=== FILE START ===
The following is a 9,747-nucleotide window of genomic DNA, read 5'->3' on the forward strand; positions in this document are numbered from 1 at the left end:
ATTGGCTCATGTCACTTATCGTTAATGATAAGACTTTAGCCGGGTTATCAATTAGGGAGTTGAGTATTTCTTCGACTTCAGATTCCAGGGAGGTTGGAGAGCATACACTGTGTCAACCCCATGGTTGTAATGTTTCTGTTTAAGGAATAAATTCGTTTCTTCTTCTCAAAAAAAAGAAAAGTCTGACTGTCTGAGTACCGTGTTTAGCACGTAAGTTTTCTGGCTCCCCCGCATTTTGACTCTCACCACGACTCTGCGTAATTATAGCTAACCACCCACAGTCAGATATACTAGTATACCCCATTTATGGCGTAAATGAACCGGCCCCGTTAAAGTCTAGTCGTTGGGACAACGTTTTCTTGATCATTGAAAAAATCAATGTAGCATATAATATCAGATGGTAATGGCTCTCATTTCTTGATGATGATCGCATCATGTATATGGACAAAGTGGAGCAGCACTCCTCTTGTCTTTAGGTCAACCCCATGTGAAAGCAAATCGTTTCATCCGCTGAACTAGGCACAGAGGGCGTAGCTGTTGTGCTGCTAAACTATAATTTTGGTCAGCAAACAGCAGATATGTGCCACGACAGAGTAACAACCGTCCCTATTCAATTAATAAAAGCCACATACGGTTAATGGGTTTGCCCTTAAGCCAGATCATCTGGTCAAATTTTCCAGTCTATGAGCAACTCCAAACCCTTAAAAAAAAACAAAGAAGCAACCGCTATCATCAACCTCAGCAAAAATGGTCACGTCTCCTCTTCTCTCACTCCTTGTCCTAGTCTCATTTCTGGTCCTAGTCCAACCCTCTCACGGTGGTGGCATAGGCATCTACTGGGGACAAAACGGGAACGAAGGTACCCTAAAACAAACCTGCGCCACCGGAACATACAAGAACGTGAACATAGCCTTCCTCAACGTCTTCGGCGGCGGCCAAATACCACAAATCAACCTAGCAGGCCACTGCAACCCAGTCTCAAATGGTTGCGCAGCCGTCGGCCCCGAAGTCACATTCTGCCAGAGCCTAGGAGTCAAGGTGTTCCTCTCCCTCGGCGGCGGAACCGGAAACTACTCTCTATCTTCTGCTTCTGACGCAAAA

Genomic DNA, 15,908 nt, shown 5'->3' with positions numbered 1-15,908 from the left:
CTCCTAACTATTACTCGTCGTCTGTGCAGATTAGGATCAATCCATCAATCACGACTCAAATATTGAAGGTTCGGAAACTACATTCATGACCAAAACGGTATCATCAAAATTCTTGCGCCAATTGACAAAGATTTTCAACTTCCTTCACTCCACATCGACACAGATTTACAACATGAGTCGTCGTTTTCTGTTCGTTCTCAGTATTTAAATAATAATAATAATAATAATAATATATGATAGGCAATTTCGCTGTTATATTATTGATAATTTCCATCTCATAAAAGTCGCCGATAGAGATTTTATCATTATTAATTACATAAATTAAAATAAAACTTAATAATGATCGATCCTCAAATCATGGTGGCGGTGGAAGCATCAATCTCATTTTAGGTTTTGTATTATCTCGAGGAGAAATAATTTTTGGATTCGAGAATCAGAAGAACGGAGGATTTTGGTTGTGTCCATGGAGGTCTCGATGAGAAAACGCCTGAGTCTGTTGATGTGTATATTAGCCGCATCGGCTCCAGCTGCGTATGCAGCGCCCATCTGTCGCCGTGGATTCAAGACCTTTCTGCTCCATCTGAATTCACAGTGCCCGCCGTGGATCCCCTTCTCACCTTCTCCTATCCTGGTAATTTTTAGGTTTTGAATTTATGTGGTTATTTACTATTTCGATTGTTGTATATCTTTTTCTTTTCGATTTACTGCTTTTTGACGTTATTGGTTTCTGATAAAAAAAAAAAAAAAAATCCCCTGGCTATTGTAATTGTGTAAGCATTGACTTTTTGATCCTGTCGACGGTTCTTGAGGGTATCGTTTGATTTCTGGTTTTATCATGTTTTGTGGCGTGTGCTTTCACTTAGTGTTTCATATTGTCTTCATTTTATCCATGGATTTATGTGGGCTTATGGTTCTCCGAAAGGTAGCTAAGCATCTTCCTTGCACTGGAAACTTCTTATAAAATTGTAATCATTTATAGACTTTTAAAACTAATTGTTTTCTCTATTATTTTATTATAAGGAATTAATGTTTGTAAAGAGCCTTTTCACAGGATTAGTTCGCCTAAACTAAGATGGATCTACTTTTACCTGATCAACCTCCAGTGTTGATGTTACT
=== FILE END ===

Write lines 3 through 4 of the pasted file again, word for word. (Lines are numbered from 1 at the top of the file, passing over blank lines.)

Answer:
Genomic DNA, 15,908 nt, shown 5'->3' with positions numbered 1-15,908 from the left:
CTCCTAACTATTACTCGTCGTCTGTGCAGATTAGGATCAATCCATCAATCACGACTCAAATATTGAAGGTTCGGAAACTACATTCATGACCAAAACGGTATCATCAAAATTCTTGCGCCAATTGACAAAGATTTTCAACTTCCTTCACTCCACATCGACACAGATTTACAACATGAGTCGTCGTTTTCTGTTCGTTCTCAGTATTTAAATAATAATAATAATAATAATAATATATGATAGGCAATTTCGCTGTTATATTATTGATAATTTCCATCTCATAAAAGTCGCCGATAGAGATTTTATCATTATTAATTACATAAATTAAAATAAAACTTAATAATGATCGATCCTCAAATCATGGTGGCGGTGGAAGCATCAATCTCATTTTAGGTTTTGTATTATCTCGAGGAGAAATAATTTTTGGATTCGAGAATCAGAAGAACGGAGGATTTTGGTTGTGTCCATGGAGGTCTCGATGAGAAAACGCCTGAGTCTGTTGATGTGTATATTAGCCGCATCGGCTCCAGCTGCGTATGCAGCGCCCATCTGTCGCCGTGGATTCAAGACCTTTCTGCTCCATCTGAATTCACAGTGCCCGCCGTGGATCCCCTTCTCACCTTCTCCTATCCTGGTAATTTTTAGGTTTTGAATTTATGTGGTTATTTACTATTTCGATTGTTGTATATCTTTTTCTTTTCGATTTACTGCTTTTTGACGTTATTGGTTTCTGATAAAAAAAAAAAAAAAAATCCCCTGGCTATTGTAATTGTGTAAGCATTGACTTTTTGATCCTGTCGACGGTTCTTGAGGGTATCGTTTGATTTCTGGTTTTATCATGTTTTGTGGCGTGTGCTTTCACTTAGTGTTTCATATTGTCTTCATTTTATCCATGGATTTATGTGGGCTTATGGTTCTCCGAAAGGTAGCTAAGCATCTTCCTTGCACTGGAAACTTCTTATAAAATTGTAATCATTTATAGACTTTTAAAACTAATTGTTTTCTCTATTATTTTATTATAAGGAATTAATGTTTGTAAAGAGCCTTTTCACAGGATTAGTTCGCCTAAACTAAGATGGATCTACTTTTACCTGATCAACCTCCAGTGTTGATGTTACT